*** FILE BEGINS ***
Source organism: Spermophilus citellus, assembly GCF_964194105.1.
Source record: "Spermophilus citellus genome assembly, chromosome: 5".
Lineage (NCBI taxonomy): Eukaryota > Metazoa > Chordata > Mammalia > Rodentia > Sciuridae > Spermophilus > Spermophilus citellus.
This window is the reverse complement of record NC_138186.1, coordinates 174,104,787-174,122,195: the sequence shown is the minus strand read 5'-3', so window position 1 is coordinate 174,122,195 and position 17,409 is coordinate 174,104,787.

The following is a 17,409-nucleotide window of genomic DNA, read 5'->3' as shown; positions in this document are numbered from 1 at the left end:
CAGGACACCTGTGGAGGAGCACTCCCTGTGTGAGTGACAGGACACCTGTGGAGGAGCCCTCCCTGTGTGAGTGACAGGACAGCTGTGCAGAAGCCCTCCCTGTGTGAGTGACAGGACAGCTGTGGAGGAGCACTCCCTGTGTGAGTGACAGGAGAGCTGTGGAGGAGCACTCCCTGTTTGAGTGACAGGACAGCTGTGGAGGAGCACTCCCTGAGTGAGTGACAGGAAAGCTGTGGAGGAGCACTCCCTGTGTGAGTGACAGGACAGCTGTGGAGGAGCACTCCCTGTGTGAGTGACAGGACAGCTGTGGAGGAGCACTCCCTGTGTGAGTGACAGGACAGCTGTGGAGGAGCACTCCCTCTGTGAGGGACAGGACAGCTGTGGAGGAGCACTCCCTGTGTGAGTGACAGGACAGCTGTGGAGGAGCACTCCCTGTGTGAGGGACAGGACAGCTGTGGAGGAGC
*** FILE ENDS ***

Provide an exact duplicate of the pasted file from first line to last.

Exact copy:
Source organism: Spermophilus citellus, assembly GCF_964194105.1.
Source record: "Spermophilus citellus genome assembly, chromosome: 5".
Lineage (NCBI taxonomy): Eukaryota > Metazoa > Chordata > Mammalia > Rodentia > Sciuridae > Spermophilus > Spermophilus citellus.
This window is the reverse complement of record NC_138186.1, coordinates 174,104,787-174,122,195: the sequence shown is the minus strand read 5'-3', so window position 1 is coordinate 174,122,195 and position 17,409 is coordinate 174,104,787.

The following is a 17,409-nucleotide window of genomic DNA, read 5'->3' as shown; positions in this document are numbered from 1 at the left end:
CAGGACACCTGTGGAGGAGCACTCCCTGTGTGAGTGACAGGACACCTGTGGAGGAGCCCTCCCTGTGTGAGTGACAGGACAGCTGTGCAGAAGCCCTCCCTGTGTGAGTGACAGGACAGCTGTGGAGGAGCACTCCCTGTGTGAGTGACAGGAGAGCTGTGGAGGAGCACTCCCTGTTTGAGTGACAGGACAGCTGTGGAGGAGCACTCCCTGAGTGAGTGACAGGAAAGCTGTGGAGGAGCACTCCCTGTGTGAGTGACAGGACAGCTGTGGAGGAGCACTCCCTGTGTGAGTGACAGGACAGCTGTGGAGGAGCACTCCCTGTGTGAGTGACAGGACAGCTGTGGAGGAGCACTCCCTCTGTGAGGGACAGGACAGCTGTGGAGGAGCACTCCCTGTGTGAGTGACAGGACAGCTGTGGAGGAGCACTCCCTGTGTGAGGGACAGGACAGCTGTGGAGGAGC